Ahmed then takes us on a tour of the royal palaces of the ruling family. We are not allowed to take pictures at any of them except the current ruler's, Sheik Mohammad Al Maktoum, and even then the view is very limited. It was neat though. These sprawling palaces are enormous and beautiful. They can hardly be called mansions. Maybe if you mashed 5 mansions together and covered them all in gold. These things are impressive.

Skeik Mohammad Al Moktoum's main palace. He is fond of horses, there are horse statues all over.

outside the palace gates, from left to right: Danielle, Tatiana, Mariella, Leonard, Marisol, Hana, David, Jill, Jennifer, Jamie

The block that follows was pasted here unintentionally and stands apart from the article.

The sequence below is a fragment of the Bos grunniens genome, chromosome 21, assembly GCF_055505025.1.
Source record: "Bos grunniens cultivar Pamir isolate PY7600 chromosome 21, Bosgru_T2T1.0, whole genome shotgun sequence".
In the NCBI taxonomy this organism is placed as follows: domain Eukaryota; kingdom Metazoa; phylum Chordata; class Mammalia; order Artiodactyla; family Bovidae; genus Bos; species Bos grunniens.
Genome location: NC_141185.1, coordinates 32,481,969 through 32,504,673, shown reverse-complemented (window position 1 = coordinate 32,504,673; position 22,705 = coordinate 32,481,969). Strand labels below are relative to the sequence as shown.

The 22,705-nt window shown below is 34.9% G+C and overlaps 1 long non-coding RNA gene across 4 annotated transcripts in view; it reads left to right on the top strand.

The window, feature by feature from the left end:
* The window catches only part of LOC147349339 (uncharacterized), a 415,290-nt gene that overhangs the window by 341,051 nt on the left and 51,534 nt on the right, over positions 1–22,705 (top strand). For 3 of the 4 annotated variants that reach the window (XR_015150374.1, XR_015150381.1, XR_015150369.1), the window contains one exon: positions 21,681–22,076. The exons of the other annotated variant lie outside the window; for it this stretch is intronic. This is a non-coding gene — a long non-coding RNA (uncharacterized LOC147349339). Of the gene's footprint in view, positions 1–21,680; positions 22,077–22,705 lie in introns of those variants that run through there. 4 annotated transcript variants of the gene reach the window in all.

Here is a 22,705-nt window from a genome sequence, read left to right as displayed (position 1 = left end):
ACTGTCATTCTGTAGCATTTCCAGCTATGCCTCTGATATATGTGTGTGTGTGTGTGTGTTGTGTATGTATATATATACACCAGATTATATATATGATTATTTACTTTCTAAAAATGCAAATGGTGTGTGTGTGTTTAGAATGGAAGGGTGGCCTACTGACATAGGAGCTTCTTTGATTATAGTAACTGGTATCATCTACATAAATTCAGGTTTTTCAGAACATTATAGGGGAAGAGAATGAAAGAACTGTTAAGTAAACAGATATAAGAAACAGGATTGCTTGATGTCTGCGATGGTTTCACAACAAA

Following the tour of the palaces, we go to the old downtown area of Dubai. Downtown Dubai has been developed since the 1970s, so it looks older and more run down than the rest of Dubai. Everything we have seen up to this point is basically 10 years or younger, basically brand new and very clean looking. Downtown Dubai looks a little rough. It's very similar to that of downtown Los Angeles, like RIGHT downtown. Dirty streets lined with shops and crowded with cars. We go to the Dubai Museum downtown and learn a little more about the history of Dubai that we have already learned much of from reading the required text for the class. It was neat and all, and Ahmed says he is only giving us 45 mins in here, but we really need more like 2 hours, but i feel like i got all out of it i wanted to. I like museums in theory, but i rarely make the most of them. I just look at pictures and artifacts and think they are neat and then want to get out to the more exciting stuff. When we leave the Museum, we catch a water taxi on an abra, only this time it only costs 1 dirham instead of 50 dirhams. The water taxi takes us across "the creek" from the south side to the north side of old Dubai. The creek area is infested with seagulls. They are EVERYWHERE. I tried to get a video on my camera but i really don't think it does justice. Jamie and Mariella get crapped on and we all laugh. Ahmed says it's good luck. I think it's just gross.